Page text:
MacVan carries every map imaginable

Cartographer Des Shoreland updates MacVan’s Denver Street Guide, drawing new streets near Denver International Airport.

Cartographer Des Shoreland updates MacVan’s Denver Street Guide, drawing new streets near Denver International Airport.

Bob Stanley used Google Maps on his smartphone once when he was delivering maps in Denver from MacVan Publishing, where he works as general manager.

“I didn’t know Denver well and my smartphone took me out of the way,” Stanley said. “I was doing things I shouldn’t be doing — not practicing what I preach.

“It actually took me longer.”

After getting lost, Stanley finally pulled out one of the maps he was delivering and successfully mapped out his own course through Denver.

With two cartographers on staff, MacVan Publishing creates and prints its own maps. Recently relocated from the Westside to 1045 Garden of the Gods Road, the company creates custom maps for specific purposes and road maps for emergency medical personnel. It publishes retail maps, advertising maps, atlases, a phone book for Teller County and more.

They’re distributed in a multi-state region.

Retail map heaven

Globes greet customers at the retail shop. The orbs come in a wide variety of materials including magnets, gems and a wooden globe from the Frank Lloyd Wright collection. Inflatable globes reminiscent of elementary school and pool parties hang from the ceiling. Walls are decorated with maps — maps of the world, maps of the United States, topographic “topo” maps of game management units in Colorado and more.

“We cater a lot to hunters,” Stanley said, and, motioning to a cabinet, added, “All these drawers are full of topographic maps — over 1,800 topo maps of Colorado from the USGS [U.S. Geological Service].”

Topographic maps detail the land’s contours along with trails, roads and water features. MacVan reprints maps from the USGS; those maps are not copyrighted, but instead are in the public domain, Stanley said.

Soon, MacVan will be able to print the topo maps on waterproof paper using ultraviolet ink for hunters, hikers and other outdoor enthusiasts.

“We’re on the edge of having that capability accessible to us,” Stanley said.

MacVan’s retail store alone sells 4,200 items. The breadth of the selection of maps and other items reaches throughout the globe. People planning a trip to Russia will be able to obtain maps of the area they’re about to visit. MacVan Maps has maps of Vietnam, Canada, Brazil, China, India, Iceland, Samoa, New Caledonia, New Zealand and more.

“If they make a map, we’ve got it,” Stanley said, adding that total sales top $1.5 million annually.

MacVan’s best-selling wall map is a large map of the Earth.

“You move into a new home and you have an office and want to enhance it. People get it mounted and framed,” Stanley said, motioning to the 4-by-6-foot wall map that sells for $34.99.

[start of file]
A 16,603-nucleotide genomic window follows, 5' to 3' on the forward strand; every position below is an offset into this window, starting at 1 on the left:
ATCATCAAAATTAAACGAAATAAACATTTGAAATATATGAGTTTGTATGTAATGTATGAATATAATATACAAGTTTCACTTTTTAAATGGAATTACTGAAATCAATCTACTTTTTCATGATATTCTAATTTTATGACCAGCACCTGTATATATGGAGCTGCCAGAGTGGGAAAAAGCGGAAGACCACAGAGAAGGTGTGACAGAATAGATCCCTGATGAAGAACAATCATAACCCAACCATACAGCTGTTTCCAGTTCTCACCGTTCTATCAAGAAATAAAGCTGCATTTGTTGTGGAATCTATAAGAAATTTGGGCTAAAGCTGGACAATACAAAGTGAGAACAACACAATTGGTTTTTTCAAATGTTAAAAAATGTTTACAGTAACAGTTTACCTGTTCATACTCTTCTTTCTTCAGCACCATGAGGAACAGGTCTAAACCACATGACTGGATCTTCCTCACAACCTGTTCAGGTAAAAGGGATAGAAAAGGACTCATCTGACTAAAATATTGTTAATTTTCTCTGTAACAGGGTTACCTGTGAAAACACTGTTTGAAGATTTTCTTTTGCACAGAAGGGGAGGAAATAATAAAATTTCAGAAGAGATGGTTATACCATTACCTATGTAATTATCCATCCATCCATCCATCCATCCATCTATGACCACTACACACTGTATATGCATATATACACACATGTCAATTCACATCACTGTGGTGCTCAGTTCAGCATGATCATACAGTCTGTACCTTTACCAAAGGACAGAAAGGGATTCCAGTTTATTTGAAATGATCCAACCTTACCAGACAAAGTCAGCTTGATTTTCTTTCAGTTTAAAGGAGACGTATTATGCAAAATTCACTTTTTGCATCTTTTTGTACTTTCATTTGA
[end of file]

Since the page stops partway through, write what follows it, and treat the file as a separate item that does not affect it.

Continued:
People will use wall maps and map pins to show where their children and grandchildren are traveling or where they have traveled, Stanley said.

“We cater a lot to hunters.” 

– Bob Stanley

EMS maps 

MacVan also makes street guides, also known as road atlases, with details of every road and street in Colorado Springs and Denver.

These maps are used by American Medical Response ambulance, Colorado Springs Utilities, the city and county of Denver, Colorado Springs police, Comcast cable company, Yellow Cab taxi service, Federal Express, United Parcel Service, Kaiser Permanente and others.

MacVan formerly had another company print all its maps, but three years ago, the company began printing its own to save money and eliminate waste, Stanley said.

“We’d buy 15,000, sell 5,000 and then throw 10 away,” he said. “That didn’t make any sense. This way, it costs a little more per book to make, but we don’t have any left over.”

The company’s back room has two commercial printers, a trimmer, a hole-punch and a binder, machines MacVan needs to print its own inventory.

Cartographers

MacVan’s staff cartographers create new maps for custom map jobs or update current maps. The company is on the 28th edition of its Colorado Springs street guide.

Last week, cartographer Des Shoreland was updating MacVan’s Denver Street Guide with new roads leading to Denver International Airport. The self-taught cartographer with an art background has worked for MacVan for 35 years.

He drew freehand using a black pen, and Google Maps showed a satellite picture of DIA on Shoreland’s computer screen.

“I’m doing some cleanup on the approaches to DIA,” Shoreland said. “It’s a little different than what we have.”

Shoreland keeps his maps and his information updated by maintaining relationships with developers in the Colorado Springs area. Developers and the county planning and building departments will provide new plats to Shoreland. He also drives Denver streets to update his information there, he said.

From Shoreland’s drawings, cartographer Kevin Perrson inputs the information into a computer.

“He takes what Des draws and turns them into the maps you see on the walls,” Stanley said.

New media

The Internet has “definitely taken a toll, no doubt,” Stanley said. “But at the same time, you’re better off with a map than anything.”

Stanley said smartphone applications are not updated as frequently as the MacVan maps, which are updated every year. Furthermore, he said, “It’s very fulfilling to have a street map.”

On the other hand, map sales through MacVan’s new website have skyrocketed, he said.

Prior to the move from the Westside, MacVan sold $1,200 in maps and items from its online service annually. From January through July this year, the sales have topped $6,000, Stanley said.

MacVan Publishing, Inc.

Info: 1045-B Garden of the Gods Road, 633-5757

Number of employees: 8

Under current ownership since: 1997

Website: macvanmaps.com